As far as Dr. Mathew Knowles is concerned, while he is well aware of what (and, frankly, who) you know him for, he prefers to use his influence to educate both college students at the Texas Southern University — where he regularly teaches classes — and young people in the 21st century, as a whole.

“[My goal is] to be informative,” he said. “I want young people to be informed on what our slave brothers and sisters had to go through — what they, from Africa, had to endure — to get to America. I want them to be informed on how they were treated once they got to America. You know, it really angers me that we talk about immigrants all the time — and immigrants, no matter how they got here, are the ones who built this country. Slaves built this country — let’s be honest.”

In Knowles’s new book, The Emancipation of Slaves through Music — a follow-up to his hit book Racism: From the Eyes of a Child — he addresses how music helped these “immigrants” who arrived in chains used the power of music to endure horrible human rights atrocities. What’s more, Knowles felt it imperative to impart his wisdom earned through both his extensive education and his own experiences growing up Black in the Jim Crow South of Gadsden, Alabama.

“I grew up in Gadsden, AL, in 1952. And I never went to a ‘black school’ until my junior year of college [in 1972]. And that’s where I learned, and became aware, of what all was going on around me,” he said. “My mother went to high school with Coretta Scott King, so she took up — in a big way — a part of the desegregation movement. And that made me one of the first to be privileged to get that sort of education. But for me, sometimes, it was tough. And I wanted to tell that story — and I wanted to talk about it. I felt it was really important to share.”

In a way, there’s a huge disconnect between this Dr. Knowles — world-class educator who experienced the Jim Crow South first-hand — and the man who founded Music World Entertainment, served as a manager of one of the biggest girl-groups in the world, and, frankly, fathered Beyonce and fostered her legendary career and cult-like status in the pop culture zeitgeist.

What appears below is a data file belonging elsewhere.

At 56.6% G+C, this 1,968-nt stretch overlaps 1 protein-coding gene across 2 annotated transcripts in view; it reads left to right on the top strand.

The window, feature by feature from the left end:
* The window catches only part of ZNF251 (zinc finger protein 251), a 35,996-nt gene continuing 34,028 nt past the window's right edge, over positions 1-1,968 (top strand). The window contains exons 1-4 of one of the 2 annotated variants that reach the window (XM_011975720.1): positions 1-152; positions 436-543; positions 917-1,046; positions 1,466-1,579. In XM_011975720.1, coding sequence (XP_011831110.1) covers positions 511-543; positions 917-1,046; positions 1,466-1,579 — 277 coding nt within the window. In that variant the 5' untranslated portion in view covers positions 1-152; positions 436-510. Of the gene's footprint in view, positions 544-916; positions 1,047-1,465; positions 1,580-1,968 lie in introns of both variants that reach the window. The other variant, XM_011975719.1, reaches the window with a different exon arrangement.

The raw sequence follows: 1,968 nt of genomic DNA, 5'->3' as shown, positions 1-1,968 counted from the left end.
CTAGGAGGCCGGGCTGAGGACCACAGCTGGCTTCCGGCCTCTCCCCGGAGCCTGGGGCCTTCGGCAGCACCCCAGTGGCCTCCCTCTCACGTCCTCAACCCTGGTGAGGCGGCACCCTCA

But Dr. Knowles is aware of this disconnect — and he felt that it was essential that people realize that we, as a culture, are not that far removed from a time of slavery. He felt it was essential that people — regardless of their race — educate themselves on what slaves had to endure, and how they used music to salve their trials.

Together with his Entertainment/Recording/Management (ERM) degree program students at Texas Southern University, Dr. Knowles undertook exhaustive research and compiled how music was used to liberate the spiritual, if not physical, enslavement of African captives, and how it is similarly used today to empower liberation.


In the process, he uncovered some startling — and revelatory — truths about slaves in America.

“Most people never knew that 30% of the slaves who came here from Africa were Muslims,” he said. “Most people never knew that 12.5 million slaves made that journey — most people never knew about the ‘laughing barrel,’ where if a slave laughed, the master would put your head in a barrel and try to drown you. But these are just a few of the many things that I felt necessary to share with people — because if I don’t tell my story, it becomes history…HIS-story.”

The book brings together the understanding of how even instruments, such as the guitar and banjo, and the drum (which, Dr. Knowles discovered, was once forbidden on the plantations because of its connection to Africa), helped shaped every genre of music today while tracing their origins back to Africa.

But, more than anything else, The Emancipation of Slaves Through Music takes the reader on a journey of how music was the tool used to get them through the day, communicate, spiritually uplift and often to escape. The Emancipation of Slaves Through Music also gives the reader another dimension of slavery and its lasting impact on today’s culture.

And yes, in case you were wondering, Dr. Knowles still listens to his daughter Beyonce’s music. The one and only time he brought up the good queen Beyonce was to remark, unprompted, that he recently saw the On The Run II tour in Houston. He acknowledged that while he may be a little “biased” as a father, he thought his daughter and son-in-law’s performances were “the best he’d ever seen.”

Order The Emancipation of Slaves Through Music here.